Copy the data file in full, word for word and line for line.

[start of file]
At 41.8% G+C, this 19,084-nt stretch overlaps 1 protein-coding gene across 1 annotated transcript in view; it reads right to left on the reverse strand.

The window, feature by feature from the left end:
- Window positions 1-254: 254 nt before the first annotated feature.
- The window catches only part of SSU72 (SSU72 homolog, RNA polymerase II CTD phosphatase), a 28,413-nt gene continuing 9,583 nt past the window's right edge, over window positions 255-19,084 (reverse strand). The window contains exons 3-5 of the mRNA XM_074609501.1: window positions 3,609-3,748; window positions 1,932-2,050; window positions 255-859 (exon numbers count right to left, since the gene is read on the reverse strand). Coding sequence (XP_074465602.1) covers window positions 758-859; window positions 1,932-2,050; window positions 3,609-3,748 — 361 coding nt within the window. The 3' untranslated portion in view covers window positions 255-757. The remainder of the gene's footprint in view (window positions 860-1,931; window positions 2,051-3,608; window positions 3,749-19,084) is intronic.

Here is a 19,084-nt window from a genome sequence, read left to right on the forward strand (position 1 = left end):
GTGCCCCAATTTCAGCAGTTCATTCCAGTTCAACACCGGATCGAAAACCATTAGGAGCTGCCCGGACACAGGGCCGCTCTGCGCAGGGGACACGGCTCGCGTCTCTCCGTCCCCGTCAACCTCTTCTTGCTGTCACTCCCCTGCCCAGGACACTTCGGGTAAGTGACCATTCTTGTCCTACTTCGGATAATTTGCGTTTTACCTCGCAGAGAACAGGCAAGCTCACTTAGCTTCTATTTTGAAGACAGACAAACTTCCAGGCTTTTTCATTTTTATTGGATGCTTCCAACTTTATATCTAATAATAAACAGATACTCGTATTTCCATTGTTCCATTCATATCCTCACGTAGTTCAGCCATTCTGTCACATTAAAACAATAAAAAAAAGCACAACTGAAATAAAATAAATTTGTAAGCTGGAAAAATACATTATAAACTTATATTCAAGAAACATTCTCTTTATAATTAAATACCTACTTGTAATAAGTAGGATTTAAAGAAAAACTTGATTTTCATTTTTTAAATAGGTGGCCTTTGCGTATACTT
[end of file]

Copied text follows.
At 41.8% G+C, this 19,084-nt stretch overlaps 1 protein-coding gene across 1 annotated transcript in view; it reads right to left on the reverse strand.

The window, feature by feature from the left end:
- Window positions 1-254: 254 nt before the first annotated feature.
- The window catches only part of SSU72 (SSU72 homolog, RNA polymerase II CTD phosphatase), a 28,413-nt gene continuing 9,583 nt past the window's right edge, over window positions 255-19,084 (reverse strand). The window contains exons 3-5 of the mRNA XM_074609501.1: window positions 3,609-3,748; window positions 1,932-2,050; window positions 255-859 (exon numbers count right to left, since the gene is read on the reverse strand). Coding sequence (XP_074465602.1) covers window positions 758-859; window positions 1,932-2,050; window positions 3,609-3,748 — 361 coding nt within the window. The 3' untranslated portion in view covers window positions 255-757. The remainder of the gene's footprint in view (window positions 860-1,931; window positions 2,051-3,608; window positions 3,749-19,084) is intronic.

Here is a 19,084-nt window from a genome sequence, read left to right on the forward strand (position 1 = left end):
GTGCCCCAATTTCAGCAGTTCATTCCAGTTCAACACCGGATCGAAAACCATTAGGAGCTGCCCGGACACAGGGCCGCTCTGCGCAGGGGACACGGCTCGCGTCTCTCCGTCCCCGTCAACCTCTTCTTGCTGTCACTCCCCTGCCCAGGACACTTCGGGTAAGTGACCATTCTTGTCCTACTTCGGATAATTTGCGTTTTACCTCGCAGAGAACAGGCAAGCTCACTTAGCTTCTATTTTGAAGACAGACAAACTTCCAGGCTTTTTCATTTTTATTGGATGCTTCCAACTTTATATCTAATAATAAACAGATACTCGTATTTCCATTGTTCCATTCATATCCTCACGTAGTTCAGCCATTCTGTCACATTAAAACAATAAAAAAAAGCACAACTGAAATAAAATAAATTTGTAAGCTGGAAAAATACATTATAAACTTATATTCAAGAAACATTCTCTTTATAATTAAATACCTACTTGTAATAAGTAGGATTTAAAGAAAAACTTGATTTTCATTTTTTAAATAGGTGGCCTTTGCGTATACTT